POSTED     Feb. 1, 2011, 12:30 p.m.
SHARE THIS STORY
   
Show comments  
Show tags
 
Join the 15,000 who get the freshest future-of-journalism news in our daily email.
The Apple Watch will expose how little publishers know about their readers
Apple’s new wearable may or may not be a big hit. But either way, it’s a harbinger of a new class of truly personal devices whose users will demand customized experiences. News companies aren’t ready to provide them.
Newsonomics: The Vox/Recode deal is a sign of more consolidation to come
With venture funders itching for an exit, a few corporate giants — Comcast, AT&T, Verizon, the new Charter — could end up owning many of the entrepreneurial news brands that have captured attention in recent years. Big is eating small.
News as a design challenge: New ideas for news’ future from MIT
Students and Nieman Fellows spent a semester building solutions for audience engagement, better tools to explore data, and new ideas for local media startups.
What to read next
670
tweets
What happened when a college newspaper abandoned its website for Medium and Twitter
At Mt. San Antonio College, they’ve traded in print for distributed publishing, focusing on realtime reporting and distribution: “We’re speaking the language of our generation.”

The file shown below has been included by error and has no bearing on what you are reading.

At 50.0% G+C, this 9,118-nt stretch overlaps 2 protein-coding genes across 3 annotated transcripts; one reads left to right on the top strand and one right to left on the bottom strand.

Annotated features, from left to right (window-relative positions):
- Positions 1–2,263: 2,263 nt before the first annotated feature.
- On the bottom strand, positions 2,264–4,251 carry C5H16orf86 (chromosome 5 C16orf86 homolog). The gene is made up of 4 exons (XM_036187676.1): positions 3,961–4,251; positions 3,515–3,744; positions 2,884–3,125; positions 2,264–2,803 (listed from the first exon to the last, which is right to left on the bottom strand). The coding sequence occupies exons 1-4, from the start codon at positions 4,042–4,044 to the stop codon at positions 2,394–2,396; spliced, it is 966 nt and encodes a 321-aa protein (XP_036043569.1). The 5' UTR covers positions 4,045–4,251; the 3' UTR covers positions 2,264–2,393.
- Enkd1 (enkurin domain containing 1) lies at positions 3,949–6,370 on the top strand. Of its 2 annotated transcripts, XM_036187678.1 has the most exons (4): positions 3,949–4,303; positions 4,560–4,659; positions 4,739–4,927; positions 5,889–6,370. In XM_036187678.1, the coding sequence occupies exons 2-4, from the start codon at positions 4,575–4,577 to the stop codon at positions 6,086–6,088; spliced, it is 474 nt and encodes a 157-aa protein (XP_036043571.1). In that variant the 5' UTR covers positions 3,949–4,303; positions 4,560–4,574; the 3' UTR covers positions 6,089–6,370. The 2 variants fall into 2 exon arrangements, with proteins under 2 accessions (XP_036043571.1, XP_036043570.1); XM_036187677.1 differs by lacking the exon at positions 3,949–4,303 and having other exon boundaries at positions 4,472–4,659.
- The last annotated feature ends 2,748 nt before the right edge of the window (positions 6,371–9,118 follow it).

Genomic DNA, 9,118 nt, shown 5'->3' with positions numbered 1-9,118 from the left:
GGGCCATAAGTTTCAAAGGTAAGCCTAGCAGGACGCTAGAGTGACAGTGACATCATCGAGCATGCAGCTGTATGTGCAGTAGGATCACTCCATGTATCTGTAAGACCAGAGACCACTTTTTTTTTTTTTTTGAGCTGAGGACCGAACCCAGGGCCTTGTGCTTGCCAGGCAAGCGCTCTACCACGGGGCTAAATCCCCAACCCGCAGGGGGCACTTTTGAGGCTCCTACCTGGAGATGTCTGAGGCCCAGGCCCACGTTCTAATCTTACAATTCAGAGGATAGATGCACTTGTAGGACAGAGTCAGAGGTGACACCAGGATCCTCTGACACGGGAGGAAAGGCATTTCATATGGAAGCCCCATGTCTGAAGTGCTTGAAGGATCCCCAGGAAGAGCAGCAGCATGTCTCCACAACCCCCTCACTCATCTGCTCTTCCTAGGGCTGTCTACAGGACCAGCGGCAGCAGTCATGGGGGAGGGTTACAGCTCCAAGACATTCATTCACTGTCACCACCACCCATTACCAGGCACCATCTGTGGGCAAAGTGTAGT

576The Upshot uses geolocation to push readers deeper into data
The New York Times story changes its text depending on where you’re reading it: “It’s a fine line between a smarter default and being creepy.”
424Knight Foundation invests $1 million in creator-driven podcast collective Radiotopia
The money will help PRX’s collective of public media-minded shows develop sustainable business models and expand with new shows and producers.
These stories are our most popular on Twitter over the past 30 days.
See all our most recent pieces ➚
Encyclo is our encyclopedia of the future of news, chronicling the key players in journalism’s evolution.
Here are a few of the entries you’ll find in Encyclo.   Get the full Encyclo ➚
Poynter Institute
The Seattle Times
MSNBC
Newser
Financial Times
FiveThirtyEight
TBD
Connecticut Mirror
The Weekly Standard
Outside.in
Corporation for Public Broadcasting
GateHouse Media